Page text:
Conferences at Department of Economics, University of Toronto, RCEF 2012: Cities, Open Economies, and Public Policy

Font Size:  Small  Medium  Large

Short-Run Regional Forecasts: Spatial Models through Varying Cross-Sectional and Temporal Dimensions

Matías Mayor Fernández, Roberto Patuelli

Last modified: 2012-06-27


In any economic analysis, regions or municipalities should not be regarded as isolated spatial units, but rather as highly interrelated small open economies. These spatial interrelations must be considered also when the aim is to forecast economic variables. For example, policy makers need accurate forecasts of the unemployment evolution in order to design short- or long-run local welfare policies. These predictions should then consider the spatial interrelations and dynamics of regional unemployment. In addition, a number of papers have demonstrated the improvement in the reliability of long-run forecasts when spatial dependence is accounted for. We estimate a heterogeneous-coefficients dynamic panel model employing a spatial filter in order to account for spatial heterogeneity and/or spatial autocorrelation in both the levels and the dynamics of unemployment, as well as a spatial vector-autoregressive (SVAR) model. We compare the short-run forecasting performance of these methods, and in particular, we carry out a sensitivity analysis in order to investigate if different number and size of the administrative regions influence their relative forecasting performance. We compute short-run unemployment forecasts in two countries with different administrative territorial divisions and data frequency: Switzerland (26 regions, monthly data for 34 years) and Spain (47 regions, quarterly data for 32 years)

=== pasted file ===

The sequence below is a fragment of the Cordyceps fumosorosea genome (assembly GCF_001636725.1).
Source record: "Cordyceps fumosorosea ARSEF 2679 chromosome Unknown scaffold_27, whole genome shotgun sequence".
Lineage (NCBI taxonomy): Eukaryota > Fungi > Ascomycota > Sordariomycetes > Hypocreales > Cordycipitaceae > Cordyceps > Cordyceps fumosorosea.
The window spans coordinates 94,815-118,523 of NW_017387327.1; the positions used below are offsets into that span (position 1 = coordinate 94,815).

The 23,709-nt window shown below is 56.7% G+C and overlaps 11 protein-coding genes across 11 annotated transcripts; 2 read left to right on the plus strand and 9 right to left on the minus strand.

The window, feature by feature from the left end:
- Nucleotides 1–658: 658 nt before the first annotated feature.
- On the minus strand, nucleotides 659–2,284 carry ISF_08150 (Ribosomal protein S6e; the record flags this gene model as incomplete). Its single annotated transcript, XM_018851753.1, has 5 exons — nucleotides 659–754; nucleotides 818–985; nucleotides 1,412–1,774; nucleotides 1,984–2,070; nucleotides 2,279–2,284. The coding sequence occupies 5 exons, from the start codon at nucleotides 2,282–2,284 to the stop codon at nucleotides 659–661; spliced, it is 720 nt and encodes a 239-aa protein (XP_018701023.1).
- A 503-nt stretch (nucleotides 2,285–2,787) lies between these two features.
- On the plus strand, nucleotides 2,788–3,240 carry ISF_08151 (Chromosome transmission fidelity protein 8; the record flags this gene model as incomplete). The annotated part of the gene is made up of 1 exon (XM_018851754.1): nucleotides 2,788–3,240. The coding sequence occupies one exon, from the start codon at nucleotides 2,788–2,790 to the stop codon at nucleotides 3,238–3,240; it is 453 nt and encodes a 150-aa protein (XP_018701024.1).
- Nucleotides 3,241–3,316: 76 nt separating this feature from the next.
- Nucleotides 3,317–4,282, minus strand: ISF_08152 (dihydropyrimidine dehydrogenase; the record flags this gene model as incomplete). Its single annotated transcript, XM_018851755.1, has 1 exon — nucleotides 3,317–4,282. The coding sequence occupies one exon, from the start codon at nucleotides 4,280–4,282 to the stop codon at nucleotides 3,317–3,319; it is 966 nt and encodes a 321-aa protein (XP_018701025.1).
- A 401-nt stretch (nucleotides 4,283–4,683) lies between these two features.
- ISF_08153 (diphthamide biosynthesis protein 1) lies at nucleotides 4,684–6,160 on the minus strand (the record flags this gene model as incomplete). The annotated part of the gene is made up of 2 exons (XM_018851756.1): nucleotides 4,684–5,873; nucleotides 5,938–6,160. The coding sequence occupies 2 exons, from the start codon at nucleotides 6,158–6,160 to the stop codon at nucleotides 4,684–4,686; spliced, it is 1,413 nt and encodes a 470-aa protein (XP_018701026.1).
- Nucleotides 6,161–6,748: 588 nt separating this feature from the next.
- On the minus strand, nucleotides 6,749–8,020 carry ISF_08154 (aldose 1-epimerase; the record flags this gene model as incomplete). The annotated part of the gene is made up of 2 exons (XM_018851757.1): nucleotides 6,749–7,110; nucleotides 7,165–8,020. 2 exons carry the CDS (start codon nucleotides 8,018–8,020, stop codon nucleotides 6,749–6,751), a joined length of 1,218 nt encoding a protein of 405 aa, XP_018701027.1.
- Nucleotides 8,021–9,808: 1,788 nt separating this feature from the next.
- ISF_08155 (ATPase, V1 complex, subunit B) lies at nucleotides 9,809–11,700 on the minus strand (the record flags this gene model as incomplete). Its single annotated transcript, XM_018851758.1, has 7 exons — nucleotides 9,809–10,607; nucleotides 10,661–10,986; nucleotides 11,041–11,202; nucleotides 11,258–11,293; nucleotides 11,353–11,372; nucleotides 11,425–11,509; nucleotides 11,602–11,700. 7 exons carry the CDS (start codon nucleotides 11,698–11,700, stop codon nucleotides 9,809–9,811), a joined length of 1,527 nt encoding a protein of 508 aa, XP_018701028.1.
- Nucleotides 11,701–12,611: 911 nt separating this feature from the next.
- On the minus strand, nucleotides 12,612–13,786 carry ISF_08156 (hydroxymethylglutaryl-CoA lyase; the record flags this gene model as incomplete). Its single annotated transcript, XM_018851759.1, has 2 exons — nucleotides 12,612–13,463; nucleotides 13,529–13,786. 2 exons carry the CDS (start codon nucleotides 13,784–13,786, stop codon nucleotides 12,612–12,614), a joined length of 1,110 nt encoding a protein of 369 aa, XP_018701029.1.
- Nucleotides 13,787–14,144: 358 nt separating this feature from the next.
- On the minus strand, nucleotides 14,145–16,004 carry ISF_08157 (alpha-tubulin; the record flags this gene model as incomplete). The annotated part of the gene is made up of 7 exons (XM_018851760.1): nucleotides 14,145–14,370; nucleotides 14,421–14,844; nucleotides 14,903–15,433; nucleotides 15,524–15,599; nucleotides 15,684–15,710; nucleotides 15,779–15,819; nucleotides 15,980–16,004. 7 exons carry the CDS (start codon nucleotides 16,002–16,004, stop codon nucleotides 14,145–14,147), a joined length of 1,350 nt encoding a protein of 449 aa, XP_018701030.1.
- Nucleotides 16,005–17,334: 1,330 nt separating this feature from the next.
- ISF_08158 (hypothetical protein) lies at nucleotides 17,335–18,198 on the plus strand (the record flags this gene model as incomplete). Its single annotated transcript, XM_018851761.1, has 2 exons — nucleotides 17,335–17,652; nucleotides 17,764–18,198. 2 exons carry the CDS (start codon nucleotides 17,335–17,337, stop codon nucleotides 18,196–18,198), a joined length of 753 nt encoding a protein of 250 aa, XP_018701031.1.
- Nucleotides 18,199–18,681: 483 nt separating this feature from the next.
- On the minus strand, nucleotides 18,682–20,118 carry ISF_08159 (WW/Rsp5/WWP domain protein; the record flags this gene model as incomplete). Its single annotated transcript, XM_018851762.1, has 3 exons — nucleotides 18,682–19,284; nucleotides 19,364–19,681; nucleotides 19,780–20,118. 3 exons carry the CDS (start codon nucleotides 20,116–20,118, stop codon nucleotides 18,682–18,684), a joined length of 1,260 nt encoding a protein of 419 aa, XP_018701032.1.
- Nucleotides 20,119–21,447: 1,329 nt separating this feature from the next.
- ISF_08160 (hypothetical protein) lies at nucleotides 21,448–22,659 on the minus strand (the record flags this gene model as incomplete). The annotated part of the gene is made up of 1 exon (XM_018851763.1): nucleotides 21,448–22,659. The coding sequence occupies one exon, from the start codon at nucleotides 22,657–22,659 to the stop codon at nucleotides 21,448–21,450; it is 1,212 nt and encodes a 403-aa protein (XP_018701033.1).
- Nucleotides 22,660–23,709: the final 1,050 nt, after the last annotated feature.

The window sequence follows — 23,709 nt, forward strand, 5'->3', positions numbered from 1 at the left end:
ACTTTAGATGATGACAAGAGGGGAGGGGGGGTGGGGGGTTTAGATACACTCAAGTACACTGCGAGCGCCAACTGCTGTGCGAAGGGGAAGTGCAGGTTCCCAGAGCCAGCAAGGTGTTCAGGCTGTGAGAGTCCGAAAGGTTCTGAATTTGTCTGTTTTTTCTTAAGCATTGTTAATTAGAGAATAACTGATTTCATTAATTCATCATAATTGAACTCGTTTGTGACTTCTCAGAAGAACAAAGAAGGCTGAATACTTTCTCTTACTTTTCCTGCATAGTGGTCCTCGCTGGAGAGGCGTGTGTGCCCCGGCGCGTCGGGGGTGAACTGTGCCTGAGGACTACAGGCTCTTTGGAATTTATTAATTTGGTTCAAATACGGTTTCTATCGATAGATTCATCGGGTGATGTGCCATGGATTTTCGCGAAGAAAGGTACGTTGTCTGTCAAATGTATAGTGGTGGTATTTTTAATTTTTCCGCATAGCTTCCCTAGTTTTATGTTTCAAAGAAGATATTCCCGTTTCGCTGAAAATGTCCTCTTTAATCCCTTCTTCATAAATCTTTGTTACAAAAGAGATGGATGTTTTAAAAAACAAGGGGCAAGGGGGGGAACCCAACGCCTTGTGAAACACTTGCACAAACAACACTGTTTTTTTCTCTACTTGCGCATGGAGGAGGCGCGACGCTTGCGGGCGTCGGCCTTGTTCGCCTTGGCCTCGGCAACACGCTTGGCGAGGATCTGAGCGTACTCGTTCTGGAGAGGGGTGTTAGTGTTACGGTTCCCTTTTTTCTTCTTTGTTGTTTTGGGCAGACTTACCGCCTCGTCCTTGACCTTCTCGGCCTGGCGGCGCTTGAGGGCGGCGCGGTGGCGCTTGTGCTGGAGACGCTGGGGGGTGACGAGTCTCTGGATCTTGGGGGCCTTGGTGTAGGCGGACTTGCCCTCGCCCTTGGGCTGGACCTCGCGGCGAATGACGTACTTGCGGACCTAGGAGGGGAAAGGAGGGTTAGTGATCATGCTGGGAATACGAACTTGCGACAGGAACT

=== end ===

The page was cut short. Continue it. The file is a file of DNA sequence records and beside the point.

Full Text: PDF